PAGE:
If the Democrats really want to get nasty, they’ll drag Roberts’ priest into the proceedings. The Roberts clan was apparently so taken with Monsignor Peter J. Vaghi that it followed him to Little Flower when he moved from St. Patrick’s in D.C. I hope the Dems flinch from dragging Vaghi’s proclamations into the mix, but if they decide to do so, here’s a preview:

Monsignor Peter J. Vaghi, upholds the Vatican’s teaching on artificial birth control, an issue American priests have tended to relativize, dismiss or ignore since Vatican II.

On the Church of the Little Flower’s website, which links to the Vatican and promotes traditional piety and devotions such as “Forty Hours of Eucharistic Adoration,” Monsignor Vaghi has posted a meditation on chastity. Quoting the archbishop of Bologna, he said that every “sexual act performed outside marriage” is “gravely illicit,” but “even within marriage there can be an exercise of sexuality that does not respect its moral value: when the conjugal act does not truly respect the dignity of the person of one’s spouse, as well as when it is deprived, through a positive intervention of the spouses, of its natural capacity to give origin to new life.”

In another meditation, Monsignor Vaghi staunchly defended the Church’s teaching on abortion. “After all, since Roe v. Wade in l973, the Supreme Court decision which legalized abortion, there have been over 44 million abortions, young children dying before they had the opportunity to enjoy life outside the womb as we enjoy life,” he wrote. “Our church is always, and will always, be on the side of life, life from conception until natural death. And it is precisely because Jesus took on life, took on flesh and ennobled it by becoming man and like us in everything but sin that we value human life so much, that we were born in His image and reborn in Christ Jesus.”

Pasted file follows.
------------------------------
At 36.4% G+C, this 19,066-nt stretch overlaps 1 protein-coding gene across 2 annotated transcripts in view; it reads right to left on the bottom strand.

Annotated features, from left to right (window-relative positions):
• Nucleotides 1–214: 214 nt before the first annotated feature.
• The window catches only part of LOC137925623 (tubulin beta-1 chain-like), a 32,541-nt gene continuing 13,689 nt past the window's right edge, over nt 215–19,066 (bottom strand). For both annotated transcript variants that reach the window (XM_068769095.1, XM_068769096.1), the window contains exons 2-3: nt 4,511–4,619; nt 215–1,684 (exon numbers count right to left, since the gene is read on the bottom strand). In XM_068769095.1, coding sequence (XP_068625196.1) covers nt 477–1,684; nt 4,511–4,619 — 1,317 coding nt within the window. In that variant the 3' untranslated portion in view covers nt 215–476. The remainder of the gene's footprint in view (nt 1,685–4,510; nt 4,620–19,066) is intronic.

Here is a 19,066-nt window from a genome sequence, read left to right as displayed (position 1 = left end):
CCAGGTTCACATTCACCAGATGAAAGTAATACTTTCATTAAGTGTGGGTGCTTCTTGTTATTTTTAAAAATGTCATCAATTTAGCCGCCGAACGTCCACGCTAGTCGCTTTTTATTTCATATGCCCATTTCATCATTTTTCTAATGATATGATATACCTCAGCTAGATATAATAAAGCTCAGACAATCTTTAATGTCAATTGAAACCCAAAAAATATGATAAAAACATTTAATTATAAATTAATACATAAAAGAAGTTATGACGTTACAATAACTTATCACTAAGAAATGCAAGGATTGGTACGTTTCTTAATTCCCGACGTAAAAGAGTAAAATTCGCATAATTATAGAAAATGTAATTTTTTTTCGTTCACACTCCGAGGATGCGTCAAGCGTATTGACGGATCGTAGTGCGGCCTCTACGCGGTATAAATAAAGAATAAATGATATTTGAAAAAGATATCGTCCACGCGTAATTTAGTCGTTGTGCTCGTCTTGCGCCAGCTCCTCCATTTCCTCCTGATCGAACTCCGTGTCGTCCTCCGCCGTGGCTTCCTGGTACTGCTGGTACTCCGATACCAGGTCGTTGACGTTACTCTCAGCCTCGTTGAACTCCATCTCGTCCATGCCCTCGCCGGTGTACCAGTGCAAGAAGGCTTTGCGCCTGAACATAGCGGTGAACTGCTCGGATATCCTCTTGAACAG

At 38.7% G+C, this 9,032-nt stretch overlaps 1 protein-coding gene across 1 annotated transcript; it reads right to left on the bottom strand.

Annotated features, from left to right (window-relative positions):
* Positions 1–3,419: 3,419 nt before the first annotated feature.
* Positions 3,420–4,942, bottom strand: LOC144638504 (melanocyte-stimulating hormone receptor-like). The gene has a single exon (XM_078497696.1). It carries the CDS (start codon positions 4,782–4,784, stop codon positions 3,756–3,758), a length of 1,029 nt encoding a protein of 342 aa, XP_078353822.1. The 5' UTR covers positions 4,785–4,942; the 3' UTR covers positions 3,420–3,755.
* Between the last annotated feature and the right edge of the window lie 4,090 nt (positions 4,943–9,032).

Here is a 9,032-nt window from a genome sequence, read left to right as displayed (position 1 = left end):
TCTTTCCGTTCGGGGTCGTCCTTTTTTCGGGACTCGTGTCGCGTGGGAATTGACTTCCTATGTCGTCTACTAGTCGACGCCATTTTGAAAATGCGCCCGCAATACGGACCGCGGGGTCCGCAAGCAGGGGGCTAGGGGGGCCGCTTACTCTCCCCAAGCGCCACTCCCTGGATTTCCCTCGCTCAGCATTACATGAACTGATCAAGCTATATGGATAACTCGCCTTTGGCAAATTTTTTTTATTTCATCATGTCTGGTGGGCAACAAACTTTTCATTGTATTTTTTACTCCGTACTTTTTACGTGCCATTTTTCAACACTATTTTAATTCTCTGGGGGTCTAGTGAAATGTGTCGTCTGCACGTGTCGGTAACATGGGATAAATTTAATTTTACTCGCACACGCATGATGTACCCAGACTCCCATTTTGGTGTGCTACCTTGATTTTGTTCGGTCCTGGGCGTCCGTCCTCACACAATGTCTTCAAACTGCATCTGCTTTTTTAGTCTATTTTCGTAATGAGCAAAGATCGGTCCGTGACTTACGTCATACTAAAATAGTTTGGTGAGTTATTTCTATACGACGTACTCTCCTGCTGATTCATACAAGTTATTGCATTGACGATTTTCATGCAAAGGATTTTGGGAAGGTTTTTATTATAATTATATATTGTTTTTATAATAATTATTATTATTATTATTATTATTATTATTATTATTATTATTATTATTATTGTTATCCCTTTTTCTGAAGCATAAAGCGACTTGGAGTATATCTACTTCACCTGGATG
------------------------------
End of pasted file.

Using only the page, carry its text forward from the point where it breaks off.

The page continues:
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Death in the European church family?

You had to know this was coming. During the days before the conclave in which Pope Benedict XVI was elected, many commentators predicted this would be the papacy that furthered the transition to the “global Christianity” reflected by many of the appointments made by Pope John Paul II.

Well, that’s true. But there are two ways to look at that.

One way is that this would be a papacy that symbolizes the rise of the Third World. The other is a papacy that symbolizes the fading of the First World.

What would this second reality look like? As has often been noted (Andrew Sullivan leaps to mind), Cardinal Ratzinger is a traitor to his class. He emerged from the heart of chilly European liberalism and has turned into a champion of the old ways and traditions of pre-modern Europe. He is a modern intellectual who does not worship modernity or postmodernity.

So this Associated Press report by Nicole Winfield is not really a surprise. But the language is blunt. If this keeps up, it is clear that many journalists are going to need to catch up on their Philip Jenkins (click here for that classic Atlantic Monthly article called “The Next Christianity”).

The bottom line: The rise of the “Next Christendom” does imply that some other Christendom has to fall.

Thus, the bold headline: “Pope Laments ‘Dying’ Churches in West.” This has been the story for some time in the Anglican drama. At some point, the heat will increase in the Church of Rome.

Here is some of what Big Ben had to say, during an informal talk to some Italian priests in the northern Valle d’Aosta region: